Try Bracketing for Better Dynamic Range

Bracketing is a technique that takes different images at different exposures (3 or more) and combines them together in post-production.  The process creates a final file with more dynamic range, meaning more tones from light to dark.

Use the Rule of Thirds

Divide your scene into thirds both horizontally and vertically.  Place your subject at the intersection of two of those lines…that’s the rule of thirds!  You can also place your horizon line at the top third or bottom third of your image.  The rule of thirds adds visual interest to your picture and helps draw the viewer’s eye toward your subject.

Rule of Thirds for Landscape shots

Keep Color in Your Sky

A sky with no color is uninteresting and detracts from the other elements in your picture.  It also prints completely white.  Blech.  Try to take your scenic photographs at the golden hour or blue hour, the best time to keep from blowing out your skies, or use a graduated ND filter.

Tips for Landscape Photography

Capture Scenes at Night

With the help of a flashlight, tripod, and some long exposures, landscapes transform after dark.  Use ambient light and show the starry skies.  Or create a light trail or illuminated subject with a flashlight or headlamp.

Use sun stars in your landscape shots.

Make the Most of the Sun

Add a little sparkle with a sunstar.  Try a narrow aperture like f/16 or f/22.  Then frame your shot so the sun is partially blocked, as by a tree, building, or mountain peak.  These two components create sunstars!

Bonus Tip: Sometimes the most interesting scene isn’t the sunset or sunrise.  Try looking opposite from the rising or setting sun before composing your shot.  The sky is usually full of beautiful colors and just might make for a better photograph!

Shoot landscapes in portrait orientation

Landscapes Don’t Have to Be Horizontal

If your scene is taller than it is wide, try shooting in portrait orientation.  Landscapes don’t always have to be horizontal.  You can also use the panorama function on your camera or post-production software to create a unique image.  A tripod helps keep your camera steady and your shots level.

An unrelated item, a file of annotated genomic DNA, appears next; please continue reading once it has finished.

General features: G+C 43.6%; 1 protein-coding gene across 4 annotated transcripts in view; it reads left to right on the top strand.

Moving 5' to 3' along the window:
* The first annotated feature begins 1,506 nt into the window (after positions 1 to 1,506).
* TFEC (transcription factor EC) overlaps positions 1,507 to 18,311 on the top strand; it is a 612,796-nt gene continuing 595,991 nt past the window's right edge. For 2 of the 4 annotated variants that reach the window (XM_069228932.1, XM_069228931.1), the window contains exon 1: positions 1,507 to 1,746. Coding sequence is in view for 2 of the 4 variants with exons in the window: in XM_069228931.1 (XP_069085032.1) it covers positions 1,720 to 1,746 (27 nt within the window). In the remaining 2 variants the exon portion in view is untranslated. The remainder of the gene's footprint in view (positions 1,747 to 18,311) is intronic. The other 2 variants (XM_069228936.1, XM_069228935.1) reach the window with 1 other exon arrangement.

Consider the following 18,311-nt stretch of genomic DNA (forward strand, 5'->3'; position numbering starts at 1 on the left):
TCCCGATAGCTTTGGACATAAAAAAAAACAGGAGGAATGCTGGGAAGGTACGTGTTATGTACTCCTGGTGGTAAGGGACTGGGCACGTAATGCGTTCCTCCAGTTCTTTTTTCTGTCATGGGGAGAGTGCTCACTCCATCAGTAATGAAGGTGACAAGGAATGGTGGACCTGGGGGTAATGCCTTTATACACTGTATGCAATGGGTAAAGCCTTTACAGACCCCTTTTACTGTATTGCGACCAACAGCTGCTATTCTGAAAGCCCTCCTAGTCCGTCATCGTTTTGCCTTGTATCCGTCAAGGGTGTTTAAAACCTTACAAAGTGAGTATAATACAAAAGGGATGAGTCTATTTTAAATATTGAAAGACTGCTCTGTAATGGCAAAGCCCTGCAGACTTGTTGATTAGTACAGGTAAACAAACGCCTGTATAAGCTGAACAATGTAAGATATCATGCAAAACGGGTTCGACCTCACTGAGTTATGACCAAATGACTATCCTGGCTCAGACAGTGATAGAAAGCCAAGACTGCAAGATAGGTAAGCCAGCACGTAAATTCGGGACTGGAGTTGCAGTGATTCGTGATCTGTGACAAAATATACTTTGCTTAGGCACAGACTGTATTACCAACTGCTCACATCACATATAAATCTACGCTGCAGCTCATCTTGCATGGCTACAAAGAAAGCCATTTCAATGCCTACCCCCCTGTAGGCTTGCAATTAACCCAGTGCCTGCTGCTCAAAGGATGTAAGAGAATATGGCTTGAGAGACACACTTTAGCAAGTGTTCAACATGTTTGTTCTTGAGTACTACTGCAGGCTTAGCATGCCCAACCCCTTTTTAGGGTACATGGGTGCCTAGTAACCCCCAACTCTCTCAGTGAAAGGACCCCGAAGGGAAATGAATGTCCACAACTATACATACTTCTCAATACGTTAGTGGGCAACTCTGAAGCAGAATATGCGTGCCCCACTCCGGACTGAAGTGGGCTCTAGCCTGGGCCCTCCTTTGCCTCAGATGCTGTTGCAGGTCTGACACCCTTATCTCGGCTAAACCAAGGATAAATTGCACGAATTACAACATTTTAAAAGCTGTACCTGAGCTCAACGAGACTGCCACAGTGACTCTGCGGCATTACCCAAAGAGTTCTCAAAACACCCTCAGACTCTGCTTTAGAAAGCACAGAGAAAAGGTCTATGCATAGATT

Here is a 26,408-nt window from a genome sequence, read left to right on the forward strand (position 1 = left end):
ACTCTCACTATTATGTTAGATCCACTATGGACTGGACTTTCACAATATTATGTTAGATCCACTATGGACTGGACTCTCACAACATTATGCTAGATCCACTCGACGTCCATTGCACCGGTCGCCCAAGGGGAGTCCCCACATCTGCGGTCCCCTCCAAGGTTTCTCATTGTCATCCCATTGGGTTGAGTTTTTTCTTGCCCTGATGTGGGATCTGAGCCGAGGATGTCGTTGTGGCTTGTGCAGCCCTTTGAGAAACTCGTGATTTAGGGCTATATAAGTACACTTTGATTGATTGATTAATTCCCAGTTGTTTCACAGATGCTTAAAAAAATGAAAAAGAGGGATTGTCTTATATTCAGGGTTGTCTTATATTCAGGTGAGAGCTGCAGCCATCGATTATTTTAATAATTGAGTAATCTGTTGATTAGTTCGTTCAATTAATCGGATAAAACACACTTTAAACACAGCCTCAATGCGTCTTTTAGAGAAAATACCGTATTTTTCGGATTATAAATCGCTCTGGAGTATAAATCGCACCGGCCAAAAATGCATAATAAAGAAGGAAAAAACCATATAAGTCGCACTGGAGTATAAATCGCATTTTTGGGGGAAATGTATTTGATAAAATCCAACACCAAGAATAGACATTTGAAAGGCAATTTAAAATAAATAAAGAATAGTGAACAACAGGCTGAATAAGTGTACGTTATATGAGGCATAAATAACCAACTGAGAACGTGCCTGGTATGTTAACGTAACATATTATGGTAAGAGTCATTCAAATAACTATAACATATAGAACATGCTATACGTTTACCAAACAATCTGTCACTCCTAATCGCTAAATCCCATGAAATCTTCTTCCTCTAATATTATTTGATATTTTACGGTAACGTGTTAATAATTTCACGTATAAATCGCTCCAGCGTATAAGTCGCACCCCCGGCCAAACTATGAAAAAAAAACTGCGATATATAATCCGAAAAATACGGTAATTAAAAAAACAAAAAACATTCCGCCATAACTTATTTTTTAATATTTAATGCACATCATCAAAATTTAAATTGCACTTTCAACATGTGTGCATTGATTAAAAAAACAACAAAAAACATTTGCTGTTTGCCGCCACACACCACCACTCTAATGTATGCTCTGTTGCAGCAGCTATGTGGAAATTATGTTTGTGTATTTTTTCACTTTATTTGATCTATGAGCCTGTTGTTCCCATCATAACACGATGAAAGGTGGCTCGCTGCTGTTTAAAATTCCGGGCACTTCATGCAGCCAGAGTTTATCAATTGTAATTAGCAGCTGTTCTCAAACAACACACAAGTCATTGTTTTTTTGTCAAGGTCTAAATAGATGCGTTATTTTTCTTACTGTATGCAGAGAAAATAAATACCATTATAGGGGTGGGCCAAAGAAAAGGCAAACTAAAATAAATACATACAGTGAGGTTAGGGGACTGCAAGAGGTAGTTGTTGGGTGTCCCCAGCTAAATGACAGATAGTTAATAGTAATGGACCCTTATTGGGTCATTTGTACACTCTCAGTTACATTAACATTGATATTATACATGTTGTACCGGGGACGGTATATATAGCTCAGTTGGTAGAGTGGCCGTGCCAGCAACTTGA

Recommended Settings for Landscape Work

There’s not a single group of settings that will work with every image.  It depends on your lighting and priorities for your picture.  But in general, use a mid-range to narrow aperture, like f/8, f/11 or narrower.  That will give you more depth of field. More depth of field means more of your image will be in focus from front-to-back.  

After you identify and set your aperture, depth of field, set your shutter speed and ISO.  Keep your ISO as low as you can.  If you’re shooting a picture with people in it, use a shutter speed fast enough to freeze their motion, like 1/200 to 1/500 (faster for bikes or cars).

If you want to smooth clouds or water, on the other hand, use longer shutter speeds. Try starting around 2 seconds and adjust your shutter speed from there.  

Once you’ve adjusted your shutter speed, make sure you are shooting in RAW format.  RAW format gives you more information and detail than a JPEG.  If you need to edit in post-production, you’ll have more flexibility with RAW files.

Recommended Landscape Photography Equipment

Recommended Photography Equipment

Here’s a great intermediate photography landscape kit.  Consider adding some of these items to your camera bag for your session.

  • DSLR or mirrorless camera with good resolution
  • A wide-angle lens (35mm or wider.  I like my 24mm lens!) 
  • A telephoto lens, longer than 70 mm (I like my 70-200 mm lens)
  • Polarizing filter
  • Graduated ND filter
  • Tripod
  • Shutter Release remote or cable
  • Lens pen or cleaning cloth
  • Backpack style camera bag to protect your equipment

A wide-angle lens is a must for scenic photography.  But don’t be afraid to reach for a longer lens now and again.  A telephoto lens will let you shoot a scene in an entirely new way!  

Conclusion

You don’t need to be standing in Yellowstone National Park to practice your landscape technique.  Landscapes photography is a great way to combine your love of nature with your love of photography.

Use these photography tips to hone your skills locally.  Practice making the landscape you see everyday look more interesting or beautiful.  Then, when adventure calls, you’re ready for the challenge!